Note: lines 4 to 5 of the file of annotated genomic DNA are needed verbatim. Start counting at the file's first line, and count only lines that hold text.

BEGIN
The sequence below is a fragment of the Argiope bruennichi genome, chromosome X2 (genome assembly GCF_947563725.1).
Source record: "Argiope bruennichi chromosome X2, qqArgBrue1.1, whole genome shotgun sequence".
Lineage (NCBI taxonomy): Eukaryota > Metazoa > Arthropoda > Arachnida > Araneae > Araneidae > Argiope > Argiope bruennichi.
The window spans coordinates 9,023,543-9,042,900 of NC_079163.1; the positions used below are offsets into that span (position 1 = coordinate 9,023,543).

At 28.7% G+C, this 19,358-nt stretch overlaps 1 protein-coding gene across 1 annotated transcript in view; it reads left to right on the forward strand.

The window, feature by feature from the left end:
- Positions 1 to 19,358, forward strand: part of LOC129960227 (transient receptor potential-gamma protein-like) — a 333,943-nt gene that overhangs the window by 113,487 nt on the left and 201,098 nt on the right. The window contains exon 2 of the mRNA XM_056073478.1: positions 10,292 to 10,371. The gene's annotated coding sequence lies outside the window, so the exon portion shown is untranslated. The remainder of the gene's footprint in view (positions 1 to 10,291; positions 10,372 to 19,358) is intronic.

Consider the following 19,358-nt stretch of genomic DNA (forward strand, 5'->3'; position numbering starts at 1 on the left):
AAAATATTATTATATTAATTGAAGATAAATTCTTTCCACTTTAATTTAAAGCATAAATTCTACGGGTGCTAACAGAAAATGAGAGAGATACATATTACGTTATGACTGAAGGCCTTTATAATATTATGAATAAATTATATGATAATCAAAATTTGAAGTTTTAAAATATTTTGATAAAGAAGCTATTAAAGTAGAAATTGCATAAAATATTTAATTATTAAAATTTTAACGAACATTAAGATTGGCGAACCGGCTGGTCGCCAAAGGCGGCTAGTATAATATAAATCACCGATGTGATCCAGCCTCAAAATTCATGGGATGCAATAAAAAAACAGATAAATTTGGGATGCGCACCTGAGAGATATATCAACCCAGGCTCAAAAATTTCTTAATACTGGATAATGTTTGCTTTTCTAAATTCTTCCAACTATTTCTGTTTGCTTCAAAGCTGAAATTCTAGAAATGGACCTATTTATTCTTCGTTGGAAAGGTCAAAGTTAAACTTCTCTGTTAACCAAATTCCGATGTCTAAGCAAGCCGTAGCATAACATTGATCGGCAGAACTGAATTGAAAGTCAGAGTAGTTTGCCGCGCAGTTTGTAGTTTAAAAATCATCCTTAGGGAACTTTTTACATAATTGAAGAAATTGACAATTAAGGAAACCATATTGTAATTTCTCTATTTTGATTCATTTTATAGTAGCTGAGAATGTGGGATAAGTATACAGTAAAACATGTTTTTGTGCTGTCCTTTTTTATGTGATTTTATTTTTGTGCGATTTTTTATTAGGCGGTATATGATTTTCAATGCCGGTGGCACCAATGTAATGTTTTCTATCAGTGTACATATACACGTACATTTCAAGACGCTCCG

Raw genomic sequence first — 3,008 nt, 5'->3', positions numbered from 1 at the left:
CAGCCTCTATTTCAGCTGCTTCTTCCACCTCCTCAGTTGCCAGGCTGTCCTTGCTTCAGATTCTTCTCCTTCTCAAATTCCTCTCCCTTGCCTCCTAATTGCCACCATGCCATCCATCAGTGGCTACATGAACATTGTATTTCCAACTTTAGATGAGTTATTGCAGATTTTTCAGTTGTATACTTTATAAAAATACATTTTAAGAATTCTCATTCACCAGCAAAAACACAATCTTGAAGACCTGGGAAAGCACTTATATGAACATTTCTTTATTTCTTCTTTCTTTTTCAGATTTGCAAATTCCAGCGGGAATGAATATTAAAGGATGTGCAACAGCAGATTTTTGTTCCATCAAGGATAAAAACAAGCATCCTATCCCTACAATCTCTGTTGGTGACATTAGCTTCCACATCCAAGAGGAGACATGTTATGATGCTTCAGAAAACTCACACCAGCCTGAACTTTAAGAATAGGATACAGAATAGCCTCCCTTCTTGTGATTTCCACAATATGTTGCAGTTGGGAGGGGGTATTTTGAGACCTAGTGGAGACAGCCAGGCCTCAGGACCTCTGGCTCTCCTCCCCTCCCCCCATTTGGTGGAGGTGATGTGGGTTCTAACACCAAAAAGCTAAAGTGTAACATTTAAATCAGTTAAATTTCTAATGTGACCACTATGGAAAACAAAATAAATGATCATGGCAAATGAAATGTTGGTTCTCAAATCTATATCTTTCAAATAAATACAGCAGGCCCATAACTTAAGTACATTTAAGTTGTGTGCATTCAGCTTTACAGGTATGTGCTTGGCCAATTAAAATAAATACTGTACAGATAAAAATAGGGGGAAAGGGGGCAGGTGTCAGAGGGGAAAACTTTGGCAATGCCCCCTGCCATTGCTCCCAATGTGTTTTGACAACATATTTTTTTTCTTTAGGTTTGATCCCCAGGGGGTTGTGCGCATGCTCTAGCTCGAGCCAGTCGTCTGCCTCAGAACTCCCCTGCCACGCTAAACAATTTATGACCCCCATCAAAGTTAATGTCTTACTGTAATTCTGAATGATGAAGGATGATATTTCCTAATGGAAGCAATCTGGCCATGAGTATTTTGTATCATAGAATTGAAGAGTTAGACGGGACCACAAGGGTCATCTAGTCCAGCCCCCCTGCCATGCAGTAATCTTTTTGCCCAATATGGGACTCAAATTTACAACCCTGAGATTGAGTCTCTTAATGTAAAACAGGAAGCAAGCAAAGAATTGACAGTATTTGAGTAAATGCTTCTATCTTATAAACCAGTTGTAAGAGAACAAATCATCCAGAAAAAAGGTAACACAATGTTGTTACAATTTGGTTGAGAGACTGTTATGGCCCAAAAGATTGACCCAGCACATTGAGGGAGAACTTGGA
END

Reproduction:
The window spans coordinates 9,023,543-9,042,900 of NC_079163.1; the positions used below are offsets into that span (position 1 = coordinate 9,023,543).

At 28.7% G+C, this 19,358-nt stretch overlaps 1 protein-coding gene across 1 annotated transcript in view; it reads left to right on the forward strand.